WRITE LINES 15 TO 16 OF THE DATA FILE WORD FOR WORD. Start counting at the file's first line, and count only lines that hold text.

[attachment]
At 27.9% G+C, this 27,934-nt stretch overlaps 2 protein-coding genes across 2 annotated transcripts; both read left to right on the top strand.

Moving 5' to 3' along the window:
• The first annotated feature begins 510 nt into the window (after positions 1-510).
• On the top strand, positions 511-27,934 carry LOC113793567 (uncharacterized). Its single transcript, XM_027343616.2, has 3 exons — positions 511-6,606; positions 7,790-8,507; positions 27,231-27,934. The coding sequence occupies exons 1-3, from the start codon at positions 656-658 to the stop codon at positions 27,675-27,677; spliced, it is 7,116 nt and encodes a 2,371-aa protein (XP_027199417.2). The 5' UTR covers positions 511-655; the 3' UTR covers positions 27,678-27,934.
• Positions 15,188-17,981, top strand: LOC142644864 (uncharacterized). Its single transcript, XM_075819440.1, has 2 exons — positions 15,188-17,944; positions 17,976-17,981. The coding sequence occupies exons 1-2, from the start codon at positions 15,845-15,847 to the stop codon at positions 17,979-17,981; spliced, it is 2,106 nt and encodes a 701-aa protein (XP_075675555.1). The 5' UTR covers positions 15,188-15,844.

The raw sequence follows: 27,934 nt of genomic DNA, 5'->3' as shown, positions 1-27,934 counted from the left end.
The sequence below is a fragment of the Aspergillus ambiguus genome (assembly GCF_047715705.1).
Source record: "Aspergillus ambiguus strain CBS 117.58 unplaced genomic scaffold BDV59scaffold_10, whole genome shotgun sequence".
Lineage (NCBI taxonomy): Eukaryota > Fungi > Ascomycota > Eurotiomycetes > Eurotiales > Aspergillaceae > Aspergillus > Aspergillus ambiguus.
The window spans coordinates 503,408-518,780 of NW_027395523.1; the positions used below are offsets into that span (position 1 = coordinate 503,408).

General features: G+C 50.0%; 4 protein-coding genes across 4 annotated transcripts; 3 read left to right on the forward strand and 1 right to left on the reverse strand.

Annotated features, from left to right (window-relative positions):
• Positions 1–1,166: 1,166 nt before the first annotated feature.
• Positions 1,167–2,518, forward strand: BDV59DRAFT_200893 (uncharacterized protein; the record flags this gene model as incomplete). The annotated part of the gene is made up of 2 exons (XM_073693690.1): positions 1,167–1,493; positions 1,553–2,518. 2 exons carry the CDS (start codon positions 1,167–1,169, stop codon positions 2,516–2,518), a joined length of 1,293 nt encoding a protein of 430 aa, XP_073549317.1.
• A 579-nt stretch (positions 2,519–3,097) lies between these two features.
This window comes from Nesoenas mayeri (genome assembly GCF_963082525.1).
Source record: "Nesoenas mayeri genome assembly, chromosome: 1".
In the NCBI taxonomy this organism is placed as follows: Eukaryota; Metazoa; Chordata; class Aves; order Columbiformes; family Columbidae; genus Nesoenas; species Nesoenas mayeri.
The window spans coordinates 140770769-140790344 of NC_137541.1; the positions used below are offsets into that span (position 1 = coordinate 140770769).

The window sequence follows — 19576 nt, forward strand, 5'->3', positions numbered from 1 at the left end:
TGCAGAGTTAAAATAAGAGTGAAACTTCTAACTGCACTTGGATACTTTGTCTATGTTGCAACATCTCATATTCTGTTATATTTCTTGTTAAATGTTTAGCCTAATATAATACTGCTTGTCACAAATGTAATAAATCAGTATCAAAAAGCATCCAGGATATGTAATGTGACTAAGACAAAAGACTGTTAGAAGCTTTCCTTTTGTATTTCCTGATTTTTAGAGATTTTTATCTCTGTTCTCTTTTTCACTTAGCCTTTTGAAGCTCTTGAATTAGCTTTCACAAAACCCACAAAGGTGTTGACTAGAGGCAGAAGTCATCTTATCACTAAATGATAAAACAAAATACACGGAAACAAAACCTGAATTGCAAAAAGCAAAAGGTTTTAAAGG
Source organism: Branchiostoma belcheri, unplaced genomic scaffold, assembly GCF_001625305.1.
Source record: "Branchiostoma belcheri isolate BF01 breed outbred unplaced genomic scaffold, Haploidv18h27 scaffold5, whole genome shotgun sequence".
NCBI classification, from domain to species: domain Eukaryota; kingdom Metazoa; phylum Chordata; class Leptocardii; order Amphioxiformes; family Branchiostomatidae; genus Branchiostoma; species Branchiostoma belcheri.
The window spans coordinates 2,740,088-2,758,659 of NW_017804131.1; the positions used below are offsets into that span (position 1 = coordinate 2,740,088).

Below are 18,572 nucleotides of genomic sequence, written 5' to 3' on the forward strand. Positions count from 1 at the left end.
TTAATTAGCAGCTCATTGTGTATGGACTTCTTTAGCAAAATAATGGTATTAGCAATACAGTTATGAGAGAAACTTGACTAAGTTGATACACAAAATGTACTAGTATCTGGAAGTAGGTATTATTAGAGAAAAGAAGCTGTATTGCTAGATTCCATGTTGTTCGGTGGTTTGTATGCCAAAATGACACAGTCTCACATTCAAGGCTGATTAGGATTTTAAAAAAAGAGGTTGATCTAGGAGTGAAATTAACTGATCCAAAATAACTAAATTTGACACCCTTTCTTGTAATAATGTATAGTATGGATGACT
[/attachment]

• A 579-nt stretch (positions 2,519–3,097) lies between these two features.
This window comes from Nesoenas mayeri (genome assembly GCF_963082525.1).